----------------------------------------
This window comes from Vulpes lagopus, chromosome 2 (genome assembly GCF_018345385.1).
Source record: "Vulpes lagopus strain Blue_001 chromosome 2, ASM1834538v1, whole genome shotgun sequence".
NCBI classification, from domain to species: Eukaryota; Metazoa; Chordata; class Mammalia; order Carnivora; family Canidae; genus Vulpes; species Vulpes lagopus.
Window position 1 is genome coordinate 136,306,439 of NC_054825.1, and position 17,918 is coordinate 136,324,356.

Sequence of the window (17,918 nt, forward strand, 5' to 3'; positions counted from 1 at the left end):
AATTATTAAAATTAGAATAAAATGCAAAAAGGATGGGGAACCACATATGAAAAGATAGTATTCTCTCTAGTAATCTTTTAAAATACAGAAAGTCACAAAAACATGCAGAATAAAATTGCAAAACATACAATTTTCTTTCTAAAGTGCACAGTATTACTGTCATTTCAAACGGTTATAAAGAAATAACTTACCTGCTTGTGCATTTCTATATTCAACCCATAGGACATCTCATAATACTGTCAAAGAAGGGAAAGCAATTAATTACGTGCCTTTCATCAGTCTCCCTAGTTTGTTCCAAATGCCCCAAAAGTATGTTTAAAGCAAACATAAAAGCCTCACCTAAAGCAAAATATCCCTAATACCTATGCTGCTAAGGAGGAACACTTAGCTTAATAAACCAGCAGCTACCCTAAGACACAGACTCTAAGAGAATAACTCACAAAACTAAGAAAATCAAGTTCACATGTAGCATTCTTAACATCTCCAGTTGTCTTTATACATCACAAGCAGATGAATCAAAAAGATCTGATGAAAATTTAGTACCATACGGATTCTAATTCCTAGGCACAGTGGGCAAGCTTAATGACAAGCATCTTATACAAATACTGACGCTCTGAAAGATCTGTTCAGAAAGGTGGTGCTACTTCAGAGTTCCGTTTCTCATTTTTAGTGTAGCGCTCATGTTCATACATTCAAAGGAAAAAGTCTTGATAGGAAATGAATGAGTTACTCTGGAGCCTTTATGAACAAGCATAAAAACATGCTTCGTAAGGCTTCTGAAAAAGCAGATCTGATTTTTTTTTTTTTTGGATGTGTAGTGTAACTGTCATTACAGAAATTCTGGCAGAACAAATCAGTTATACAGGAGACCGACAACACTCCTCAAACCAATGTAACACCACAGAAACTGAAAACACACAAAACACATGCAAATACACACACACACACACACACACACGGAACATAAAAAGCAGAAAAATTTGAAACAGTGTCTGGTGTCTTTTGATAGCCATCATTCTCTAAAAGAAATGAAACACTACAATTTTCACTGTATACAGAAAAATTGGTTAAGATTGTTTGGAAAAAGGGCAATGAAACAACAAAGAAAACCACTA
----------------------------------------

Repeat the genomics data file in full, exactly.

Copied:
This window comes from Vulpes lagopus, chromosome 2 (genome assembly GCF_018345385.1).
Source record: "Vulpes lagopus strain Blue_001 chromosome 2, ASM1834538v1, whole genome shotgun sequence".
NCBI classification, from domain to species: Eukaryota; Metazoa; Chordata; class Mammalia; order Carnivora; family Canidae; genus Vulpes; species Vulpes lagopus.
Window position 1 is genome coordinate 136,306,439 of NC_054825.1, and position 17,918 is coordinate 136,324,356.

Sequence of the window (17,918 nt, forward strand, 5' to 3'; positions counted from 1 at the left end):
AATTATTAAAATTAGAATAAAATGCAAAAAGGATGGGGAACCACATATGAAAAGATAGTATTCTCTCTAGTAATCTTTTAAAATACAGAAAGTCACAAAAACATGCAGAATAAAATTGCAAAACATACAATTTTCTTTCTAAAGTGCACAGTATTACTGTCATTTCAAACGGTTATAAAGAAATAACTTACCTGCTTGTGCATTTCTATATTCAACCCATAGGACATCTCATAATACTGTCAAAGAAGGGAAAGCAATTAATTACGTGCCTTTCATCAGTCTCCCTAGTTTGTTCCAAATGCCCCAAAAGTATGTTTAAAGCAAACATAAAAGCCTCACCTAAAGCAAAATATCCCTAATACCTATGCTGCTAAGGAGGAACACTTAGCTTAATAAACCAGCAGCTACCCTAAGACACAGACTCTAAGAGAATAACTCACAAAACTAAGAAAATCAAGTTCACATGTAGCATTCTTAACATCTCCAGTTGTCTTTATACATCACAAGCAGATGAATCAAAAAGATCTGATGAAAATTTAGTACCATACGGATTCTAATTCCTAGGCACAGTGGGCAAGCTTAATGACAAGCATCTTATACAAATACTGACGCTCTGAAAGATCTGTTCAGAAAGGTGGTGCTACTTCAGAGTTCCGTTTCTCATTTTTAGTGTAGCGCTCATGTTCATACATTCAAAGGAAAAAGTCTTGATAGGAAATGAATGAGTTACTCTGGAGCCTTTATGAACAAGCATAAAAACATGCTTCGTAAGGCTTCTGAAAAAGCAGATCTGATTTTTTTTTTTTTTGGATGTGTAGTGTAACTGTCATTACAGAAATTCTGGCAGAACAAATCAGTTATACAGGAGACCGACAACACTCCTCAAACCAATGTAACACCACAGAAACTGAAAACACACAAAACACATGCAAATACACACACACACACACACACACACGGAACATAAAAAGCAGAAAAATTTGAAACAGTGTCTGGTGTCTTTTGATAGCCATCATTCTCTAAAAGAAATGAAACACTACAATTTTCACTGTATACAGAAAAATTGGTTAAGATTGTTTGGAAAAAGGGCAATGAAACAACAAAGAAAACCACTA